With the federal cabinet encouraging public services to expand their use of social media to communicate better with taxpayers, a new Web site has sprung to help people track what Ottawa’s doing online.
Zegov.ca was launched Wednesday by University of Ottawa communications student Joelle Drouin as part of her master’s thesis on open government. With the help – and a bit of money – from four friends, she hopes the bilingual site will not only be a one-stop shop for finding government information through Web 2.0 sites, but also a way to encourage citizens to speak more to their governments.
“We want it to become a tool for the public to know how their government is communicating with them,” Drouin (pictured) said in an interview.
Zegov – a play on the words “the government” – had its roots in a database Drouin created as part of here thesis, which covers the use of social media in government. Having complied a list of 222 Twitter accounts, 95 Facebook pages and 11 blogs as part of her post-graduate work, Drouin thought “I need to do something with it.” Put it online was the answer.
The site was designed by her and Andreane Drouin-Charette, with help from Sophie Gaudreault, Daniel Brousseau and Jonathan Laurin.
All federal departments and their agencies are listed alphabetically, from Aboriginal Affairs to the Western Economic Diversification office regardless of whether they have social media sites or not.
Eventually, Drouin hopes to add federal YouTube, LinkedIn and Flickr sites as well.
The site will likely be used by reporters, public servants who do communications work as well as the general public, she said.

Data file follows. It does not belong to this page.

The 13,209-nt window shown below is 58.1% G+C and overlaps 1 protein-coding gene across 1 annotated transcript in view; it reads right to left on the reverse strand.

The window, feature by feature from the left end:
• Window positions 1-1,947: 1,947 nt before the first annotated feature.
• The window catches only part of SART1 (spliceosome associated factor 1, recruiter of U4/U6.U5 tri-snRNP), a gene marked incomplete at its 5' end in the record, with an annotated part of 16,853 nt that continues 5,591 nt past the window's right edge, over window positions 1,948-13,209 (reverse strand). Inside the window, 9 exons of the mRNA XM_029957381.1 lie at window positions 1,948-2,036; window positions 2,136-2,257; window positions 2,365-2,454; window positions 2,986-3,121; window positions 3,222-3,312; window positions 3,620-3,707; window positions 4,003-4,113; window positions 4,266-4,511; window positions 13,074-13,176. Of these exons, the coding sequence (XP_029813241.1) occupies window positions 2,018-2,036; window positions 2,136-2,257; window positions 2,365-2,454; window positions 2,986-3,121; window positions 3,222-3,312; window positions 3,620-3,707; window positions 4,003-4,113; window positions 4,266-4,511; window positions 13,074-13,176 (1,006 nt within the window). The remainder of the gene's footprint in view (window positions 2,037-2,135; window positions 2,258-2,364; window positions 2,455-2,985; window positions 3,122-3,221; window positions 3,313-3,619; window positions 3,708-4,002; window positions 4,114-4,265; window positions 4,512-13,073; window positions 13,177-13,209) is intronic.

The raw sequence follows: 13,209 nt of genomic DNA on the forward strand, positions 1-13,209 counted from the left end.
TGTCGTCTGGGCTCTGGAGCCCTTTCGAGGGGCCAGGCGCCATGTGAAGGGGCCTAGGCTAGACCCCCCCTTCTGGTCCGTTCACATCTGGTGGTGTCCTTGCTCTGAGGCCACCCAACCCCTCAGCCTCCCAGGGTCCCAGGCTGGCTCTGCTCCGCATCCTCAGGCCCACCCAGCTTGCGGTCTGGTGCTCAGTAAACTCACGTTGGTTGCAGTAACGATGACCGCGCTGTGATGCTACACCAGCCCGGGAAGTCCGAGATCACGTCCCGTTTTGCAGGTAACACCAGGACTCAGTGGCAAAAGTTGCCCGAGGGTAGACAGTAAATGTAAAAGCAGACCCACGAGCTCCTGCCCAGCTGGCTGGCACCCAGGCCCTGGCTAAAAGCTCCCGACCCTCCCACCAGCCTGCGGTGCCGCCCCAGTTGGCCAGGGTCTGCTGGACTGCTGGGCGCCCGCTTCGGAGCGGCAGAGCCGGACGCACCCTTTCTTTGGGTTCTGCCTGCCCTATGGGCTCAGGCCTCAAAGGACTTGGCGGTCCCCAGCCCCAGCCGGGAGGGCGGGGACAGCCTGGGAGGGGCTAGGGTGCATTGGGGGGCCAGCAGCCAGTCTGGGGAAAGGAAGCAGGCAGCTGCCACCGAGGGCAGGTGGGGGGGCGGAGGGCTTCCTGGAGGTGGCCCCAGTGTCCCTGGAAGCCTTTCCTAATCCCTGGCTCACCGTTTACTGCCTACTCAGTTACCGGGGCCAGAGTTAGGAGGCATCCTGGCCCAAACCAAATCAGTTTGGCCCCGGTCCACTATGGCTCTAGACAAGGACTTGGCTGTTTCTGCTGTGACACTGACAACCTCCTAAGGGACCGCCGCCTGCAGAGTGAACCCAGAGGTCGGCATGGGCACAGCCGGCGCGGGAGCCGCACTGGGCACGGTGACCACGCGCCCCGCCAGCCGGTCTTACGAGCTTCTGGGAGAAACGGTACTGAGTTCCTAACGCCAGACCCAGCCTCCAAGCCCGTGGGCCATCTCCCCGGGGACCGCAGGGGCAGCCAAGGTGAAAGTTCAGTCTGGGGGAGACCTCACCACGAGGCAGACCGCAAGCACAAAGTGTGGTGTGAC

As part of the project she’ll be filing regular statistical reports on Ottawa’s use of social media.
That will expand considerably after Treasury Board President Tony Clement announced guidelines last December on how public servants can use social media. It’s part of Clement’s campaign to encourage a more open government approach by Ottawa.Those social media guidelines should make bureaucrats more comfortable with reaching out through the Web, Drouin said, so there should soon be an increase in the number of sites.
“I look forward to seeing how the government of Canada will integrate social media into its Open Government Action Plan, which is to be published in the next few weeks,” she added. “The Action Plan is part of Canada ‘s commitment to participate in the International Open Government Partnership. I hope to see similar tools and platforms arise as part of this next step toward a more collaborative and transparent government.
Drouin hopes her thesis will be published this summer.